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EMRs at Sam’s Club

I have to say I’m bemused but somehow not surprised about the news that Wal-Mart Stores will sell EMRs at Sam’s Club warehouse locations.

Yes, the Bentonville, Ark., retail giant is joining with ambulatory EMR vendor eClinicalWorks and computer-maker Dell to sell systems at deeply discounted prices, reportedly less than $25,000 for the first physician and around $10,000 for each additional doctor in a practice. Maintenance and support will run about $4,000 to $6,500 a year, the New York Times reports.

Snicker, perhaps, but remember that the warehouse clubs offer a bit of everything. Sam’s Club rival Costco Wholesale sells caskets, after all. (Just don’t bundle those with EMRs. It might send the wrong message.) And remember that Wal-Mart has been talking about improving the quality of care and reducing healthcare costs with IT for several years and is one of the founding sponsors of the Dossia PHR project. I posted a podcast with Wal-Mart executive Linda Dillman in October 2006.

Wal-Mart already has a strong business in retail clinics and eClinicalWorks has a history of making creative business deals, such as with the Massachusetts eHealth Collaborative and the New York City Department of Health and Mental Hygiene. So yeah, it makes sense. Whether doctors will shop for EMRs while picking up 5-pound jars of pickles and jumbo packs of toilet paper, we’ll have to see.

March 12, 2009 I Written By

I'm a freelance healthcare journalist, specializing in health IT, mobile health, healthcare quality, hospital/physician practice management and healthcare finance.

Tasteless joke, but kind of on the mark

Since it’s Thanksgiving here in the states, you’d rather laugh than work, right? In case anyone was wondering if the Wal-Mart retail clinic idea is getting any traction, here’s a joke from an e-mail recently forwarded to me. (File this under clinical decision support.):

One day, in line at the company cafeteria, Joe says to Mike behind him, “My elbow hurts like hell. I guess I’d better see a doctor.”

“Listen, you don’t have to spend that kind of money,” Mike replies.

“There’s a diagnostic computer down at Wal-Mart. Just give it a urine sample and the computer will tell you what’s wrong and what to do about it.

It takes 10 seconds and costs $10 — A lot cheaper than a doctor.”

So, Joe deposits a urine sample in a small jar and takes it to Wal-Mart. He deposits $10, and the computer lights up and asks for the urine sample. He pours the sample into the slot and waits.

Ten seconds later, the computer ejects a printout:

“You have tennis elbow. Soak your arm in warm water and avoid heavy activity. It will improve in two weeks. Thank you for shopping @ Wal-Mart.”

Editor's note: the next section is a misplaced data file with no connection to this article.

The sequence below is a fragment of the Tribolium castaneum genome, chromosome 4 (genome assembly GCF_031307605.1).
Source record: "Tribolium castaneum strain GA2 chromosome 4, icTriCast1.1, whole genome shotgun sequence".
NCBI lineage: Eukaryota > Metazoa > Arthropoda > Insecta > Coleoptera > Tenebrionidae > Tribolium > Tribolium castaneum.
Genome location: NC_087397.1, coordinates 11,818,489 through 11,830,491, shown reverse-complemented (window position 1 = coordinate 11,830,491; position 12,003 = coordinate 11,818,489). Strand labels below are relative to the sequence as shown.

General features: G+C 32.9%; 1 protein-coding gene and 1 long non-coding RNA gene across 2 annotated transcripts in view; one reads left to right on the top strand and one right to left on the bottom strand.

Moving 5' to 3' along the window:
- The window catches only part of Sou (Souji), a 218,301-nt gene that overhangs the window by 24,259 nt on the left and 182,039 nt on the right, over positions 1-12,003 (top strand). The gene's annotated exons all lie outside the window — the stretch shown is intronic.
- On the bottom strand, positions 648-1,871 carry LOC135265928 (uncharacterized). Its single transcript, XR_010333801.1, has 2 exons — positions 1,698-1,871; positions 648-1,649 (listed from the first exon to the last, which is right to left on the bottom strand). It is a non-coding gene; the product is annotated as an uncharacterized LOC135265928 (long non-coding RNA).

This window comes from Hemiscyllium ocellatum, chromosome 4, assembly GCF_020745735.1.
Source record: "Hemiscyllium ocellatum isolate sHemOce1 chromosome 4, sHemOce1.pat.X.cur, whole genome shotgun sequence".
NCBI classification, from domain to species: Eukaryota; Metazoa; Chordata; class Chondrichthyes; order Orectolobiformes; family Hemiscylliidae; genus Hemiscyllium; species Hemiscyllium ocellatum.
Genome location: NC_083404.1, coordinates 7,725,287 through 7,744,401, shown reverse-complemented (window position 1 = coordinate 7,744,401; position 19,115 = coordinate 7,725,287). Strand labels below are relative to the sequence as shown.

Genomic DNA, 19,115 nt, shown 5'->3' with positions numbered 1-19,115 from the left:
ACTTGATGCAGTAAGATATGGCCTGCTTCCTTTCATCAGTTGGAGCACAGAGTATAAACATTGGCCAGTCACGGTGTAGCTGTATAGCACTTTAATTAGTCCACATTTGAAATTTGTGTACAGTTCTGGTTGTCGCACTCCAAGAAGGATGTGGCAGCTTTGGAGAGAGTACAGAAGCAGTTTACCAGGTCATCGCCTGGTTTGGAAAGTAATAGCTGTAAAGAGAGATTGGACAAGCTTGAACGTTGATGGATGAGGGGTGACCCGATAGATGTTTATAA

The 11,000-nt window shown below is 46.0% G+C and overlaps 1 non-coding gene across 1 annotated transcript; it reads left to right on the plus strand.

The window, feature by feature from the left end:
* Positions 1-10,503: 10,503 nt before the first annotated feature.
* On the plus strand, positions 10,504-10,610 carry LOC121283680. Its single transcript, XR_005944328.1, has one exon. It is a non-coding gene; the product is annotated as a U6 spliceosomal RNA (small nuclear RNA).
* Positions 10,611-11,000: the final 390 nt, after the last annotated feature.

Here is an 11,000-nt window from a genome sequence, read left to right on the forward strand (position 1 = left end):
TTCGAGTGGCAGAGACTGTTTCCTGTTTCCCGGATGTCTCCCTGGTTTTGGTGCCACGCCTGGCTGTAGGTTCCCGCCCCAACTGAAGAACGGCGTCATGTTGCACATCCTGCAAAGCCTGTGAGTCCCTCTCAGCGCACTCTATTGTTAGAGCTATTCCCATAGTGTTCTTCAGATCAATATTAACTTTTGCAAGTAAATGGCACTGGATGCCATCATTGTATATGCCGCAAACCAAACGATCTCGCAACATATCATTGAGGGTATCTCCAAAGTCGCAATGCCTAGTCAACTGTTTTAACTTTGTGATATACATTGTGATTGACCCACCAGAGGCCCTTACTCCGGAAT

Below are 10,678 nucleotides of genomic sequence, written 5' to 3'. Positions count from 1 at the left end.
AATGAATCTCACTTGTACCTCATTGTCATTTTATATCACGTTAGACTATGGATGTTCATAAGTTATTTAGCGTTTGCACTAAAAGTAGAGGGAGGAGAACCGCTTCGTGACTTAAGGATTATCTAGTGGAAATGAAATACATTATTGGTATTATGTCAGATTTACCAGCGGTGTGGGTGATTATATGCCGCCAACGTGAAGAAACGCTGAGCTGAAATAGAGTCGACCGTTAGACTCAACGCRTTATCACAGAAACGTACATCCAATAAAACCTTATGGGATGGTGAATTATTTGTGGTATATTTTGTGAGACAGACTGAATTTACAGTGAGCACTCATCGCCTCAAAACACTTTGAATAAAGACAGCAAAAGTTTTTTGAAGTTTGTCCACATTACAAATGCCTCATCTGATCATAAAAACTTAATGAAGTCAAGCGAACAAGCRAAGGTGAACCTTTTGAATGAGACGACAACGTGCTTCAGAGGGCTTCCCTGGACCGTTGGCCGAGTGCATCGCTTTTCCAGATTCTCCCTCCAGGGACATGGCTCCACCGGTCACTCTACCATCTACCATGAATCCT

That evening, while thinking how amazing this new technology was, Joe began wondering if the computer could be fooled.

He mixed some tap water, a stool sample from his dog, urine samples from his wife and daughter, and a sperm sample for good measure.

Joe hurries back to Wal-Mart, eager to check the results. He deposits $10, pours in his concoction, and awaits the results.

The computer prints the following:
1. Your tap water is too hard. Get a water softener. (Aisle 9)
2. Your dog has ringworm. Bathe him with anti-fungal shampoo. (Aisle 7)
3. Your daughter has a cocaine habit. Get her into rehab.
4. Your wife is pregnant. Twins. They aren’t yours. Get a lawyer.
5. If you don’t stop playing with yourself, your elbow will never get better!
Thank you for shopping @ Wal-Mart.

November 21, 2007 I Written By

I'm a freelance healthcare journalist, specializing in health IT, mobile health, healthcare quality, hospital/physician practice management and healthcare finance.

Video HITs, cartoon style

I guess it was inevitable, with all the health 2.0 efforts that have come out of the woodwork of late, but the people behind HIT Transition, namely Martin Jensen and Michael Christopher, have had a beta launch of The Health IT Channel, otherwise known as HITCHtv. There are only two videos posted so far (both hosted on YouTube and embedded on the HITCHtv site), but the first seems like it required a bit of effort.

It’s an animated swipe at Microsoft‘s new HealthVault, the product that seemingly everyone but the Redmond Empire itself is calling a personal health record. Without naming names, the parody also makes fun of Dr. Deborah Peel and her Patient Privacy Rights Foundation for endorsing HealthVault.

OK, so Jensen does name Peel in a HIT Transition blog post that explains what he thinks is wrong with HealthVault. Kudos for not hiding behind the shield of anonymity. I’ll add HITCHtv to my blogroll.

In the other video posted so far, Jensen comments on the threat that Wal-Mart poses to traditional healthcare delivery methods. Commentary is fine. Parody is better. Do they have the budget for more cartoons? This 37-year-old fan of Adult Swim sure hopes so.

October 14, 2007 I Written By

I'm a freelance healthcare journalist, specializing in health IT, mobile health, healthcare quality, hospital/physician practice management and healthcare finance.